James R. O’Beirne

James O'Beirne

General James R. O’Beirne
St. John’s College, Class of 1853
Provost Marshall of Washington, D.C., at the death of President Lincoln
Recipient of the Medal of Honor
(Inducted in 2008)

General James R. O’Beirne had two great loves: his country and his University. At Fordham University’s 1853 commencement, O’Beirne, as valedictorian, celebrated his time at Rose Hill and exhorted his classmates to honor both their country and their alma mater. Later, during the Civil War, O’Beirne would betray Fordham’s pride of place when he brought coffee and Irish stew to captured former classmates who were serving in the Confederate Army.

Like many Fordham students at the time, O’Beirne joined the 7th Regiment before joining the 37th New York Regiment, the famed “Irish Rifles,” to fight with the Army of the Potomac in the Peninsular Campaign, Major General George B. McClellan’s unsuccessful 1862 attempt to capture Richmond, Virginia, for the Union.

For having “gallantly maintained the line of battle until ordered to fall back” at Fair Oaks, O’Beirne was awarded the Congressional Medal of Honor. In 1863, he was seriously wounded at the battle of Chancellorsville, lying on the battlefield for three days—shot through the right lung, with a bullet hole in his leg and a shell wound to his head. After recovering, he was made provost marshal of Washington, D.C., and took part in the pursuit that led to the capture of John Wilkes Booth, President Lincoln’s assassin. O’Beirne was officially in charge of protecting the president’s deathbed, the last of those engaged in that duty.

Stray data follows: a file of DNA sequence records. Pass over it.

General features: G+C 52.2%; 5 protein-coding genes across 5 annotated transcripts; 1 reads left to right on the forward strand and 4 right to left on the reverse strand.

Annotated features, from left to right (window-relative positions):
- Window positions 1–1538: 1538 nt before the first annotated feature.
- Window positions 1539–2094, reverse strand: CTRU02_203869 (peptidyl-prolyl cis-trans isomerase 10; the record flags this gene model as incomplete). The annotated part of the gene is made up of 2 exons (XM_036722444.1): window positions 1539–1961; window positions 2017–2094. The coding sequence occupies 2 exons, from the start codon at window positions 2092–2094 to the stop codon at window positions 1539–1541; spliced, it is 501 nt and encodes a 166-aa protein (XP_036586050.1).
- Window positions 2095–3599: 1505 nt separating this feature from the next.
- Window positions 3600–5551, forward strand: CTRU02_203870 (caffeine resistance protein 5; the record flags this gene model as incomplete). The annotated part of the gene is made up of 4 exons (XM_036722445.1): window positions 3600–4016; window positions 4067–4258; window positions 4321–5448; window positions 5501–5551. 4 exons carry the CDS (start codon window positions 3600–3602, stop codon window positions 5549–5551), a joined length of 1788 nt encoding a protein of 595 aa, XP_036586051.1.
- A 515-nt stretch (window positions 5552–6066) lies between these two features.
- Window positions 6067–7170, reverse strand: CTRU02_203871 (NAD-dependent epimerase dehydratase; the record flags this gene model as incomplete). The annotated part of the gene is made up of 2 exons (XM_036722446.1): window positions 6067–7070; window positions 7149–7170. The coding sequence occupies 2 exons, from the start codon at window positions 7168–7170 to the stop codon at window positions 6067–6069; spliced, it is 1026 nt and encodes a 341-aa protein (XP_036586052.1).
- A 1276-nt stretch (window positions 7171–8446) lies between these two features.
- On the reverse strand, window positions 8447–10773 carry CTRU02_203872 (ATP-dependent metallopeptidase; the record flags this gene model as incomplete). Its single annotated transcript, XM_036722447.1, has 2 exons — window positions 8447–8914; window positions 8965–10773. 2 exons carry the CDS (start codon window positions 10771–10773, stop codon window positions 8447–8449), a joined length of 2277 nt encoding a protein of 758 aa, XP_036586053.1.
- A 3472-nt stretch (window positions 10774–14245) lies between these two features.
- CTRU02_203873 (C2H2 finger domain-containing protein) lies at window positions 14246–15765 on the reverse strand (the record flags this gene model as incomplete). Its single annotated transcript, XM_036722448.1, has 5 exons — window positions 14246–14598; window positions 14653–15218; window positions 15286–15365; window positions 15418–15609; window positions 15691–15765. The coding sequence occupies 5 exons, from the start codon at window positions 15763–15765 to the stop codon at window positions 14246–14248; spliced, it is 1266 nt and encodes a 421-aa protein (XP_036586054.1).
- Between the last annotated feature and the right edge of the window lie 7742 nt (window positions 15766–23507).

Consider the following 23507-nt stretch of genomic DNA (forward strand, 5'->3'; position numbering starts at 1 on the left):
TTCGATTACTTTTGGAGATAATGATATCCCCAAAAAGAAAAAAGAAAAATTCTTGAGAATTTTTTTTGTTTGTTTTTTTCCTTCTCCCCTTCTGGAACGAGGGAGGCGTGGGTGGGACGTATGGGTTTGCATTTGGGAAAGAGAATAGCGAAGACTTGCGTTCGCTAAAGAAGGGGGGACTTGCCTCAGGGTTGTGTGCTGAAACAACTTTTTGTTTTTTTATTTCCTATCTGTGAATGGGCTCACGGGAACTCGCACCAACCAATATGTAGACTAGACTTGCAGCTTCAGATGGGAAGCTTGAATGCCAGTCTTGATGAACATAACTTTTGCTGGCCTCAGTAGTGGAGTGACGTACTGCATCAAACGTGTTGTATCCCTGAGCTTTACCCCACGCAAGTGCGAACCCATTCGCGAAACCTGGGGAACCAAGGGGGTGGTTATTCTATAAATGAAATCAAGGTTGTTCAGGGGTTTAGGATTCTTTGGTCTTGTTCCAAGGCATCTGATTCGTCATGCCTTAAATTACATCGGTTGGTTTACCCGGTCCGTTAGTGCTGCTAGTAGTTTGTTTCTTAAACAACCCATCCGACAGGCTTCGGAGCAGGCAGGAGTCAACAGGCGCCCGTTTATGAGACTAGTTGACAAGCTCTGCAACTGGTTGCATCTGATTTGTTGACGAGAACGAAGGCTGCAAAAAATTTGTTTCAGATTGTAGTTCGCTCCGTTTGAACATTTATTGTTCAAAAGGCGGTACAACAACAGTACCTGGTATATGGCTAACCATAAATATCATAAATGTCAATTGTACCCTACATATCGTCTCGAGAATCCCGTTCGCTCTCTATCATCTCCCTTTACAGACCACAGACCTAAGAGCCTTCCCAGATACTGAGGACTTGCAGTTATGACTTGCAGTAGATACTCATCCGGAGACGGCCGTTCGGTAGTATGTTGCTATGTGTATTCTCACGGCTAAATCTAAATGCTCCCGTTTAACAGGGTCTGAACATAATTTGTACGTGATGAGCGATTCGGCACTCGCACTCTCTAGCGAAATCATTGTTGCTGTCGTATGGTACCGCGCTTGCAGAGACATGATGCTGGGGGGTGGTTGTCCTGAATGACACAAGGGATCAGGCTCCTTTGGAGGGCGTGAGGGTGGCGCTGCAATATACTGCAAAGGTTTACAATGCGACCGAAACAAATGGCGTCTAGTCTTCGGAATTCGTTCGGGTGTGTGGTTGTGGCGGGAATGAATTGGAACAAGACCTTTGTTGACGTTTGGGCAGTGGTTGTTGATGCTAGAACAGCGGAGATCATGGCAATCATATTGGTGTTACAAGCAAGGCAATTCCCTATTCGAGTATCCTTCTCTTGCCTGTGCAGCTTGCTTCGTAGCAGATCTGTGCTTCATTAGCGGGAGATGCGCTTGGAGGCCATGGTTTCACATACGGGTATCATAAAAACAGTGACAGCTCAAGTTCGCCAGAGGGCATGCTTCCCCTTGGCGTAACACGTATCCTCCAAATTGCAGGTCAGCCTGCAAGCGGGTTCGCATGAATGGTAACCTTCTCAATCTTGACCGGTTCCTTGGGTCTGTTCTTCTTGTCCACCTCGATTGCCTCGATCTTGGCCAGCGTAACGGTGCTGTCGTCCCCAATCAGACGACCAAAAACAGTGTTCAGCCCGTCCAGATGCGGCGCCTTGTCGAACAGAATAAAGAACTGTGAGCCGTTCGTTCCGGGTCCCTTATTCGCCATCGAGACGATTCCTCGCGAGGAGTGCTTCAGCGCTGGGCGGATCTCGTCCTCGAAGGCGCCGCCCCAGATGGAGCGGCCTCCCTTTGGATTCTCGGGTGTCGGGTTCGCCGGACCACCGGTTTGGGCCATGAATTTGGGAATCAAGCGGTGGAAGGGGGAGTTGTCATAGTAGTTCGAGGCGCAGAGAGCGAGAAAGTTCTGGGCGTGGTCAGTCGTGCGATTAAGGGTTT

After the war, General O’Beirne was appointed deputy U.S. marshal and later register of wills in Washington, D.C. He was for many years a Washington correspondent of The New York Herald and editor of the Washington Gazette. In 1890, he left Washington to become U.S. commissioner of immigration at the Port of New York, which included administration of the historic Ellis Island Immigration Examination Station. His return to New York City allowed him to visit Rose Hill on many occasions, where he impressed Fordham students with his “manly beauty ... enhanced by a grandeur of soul.”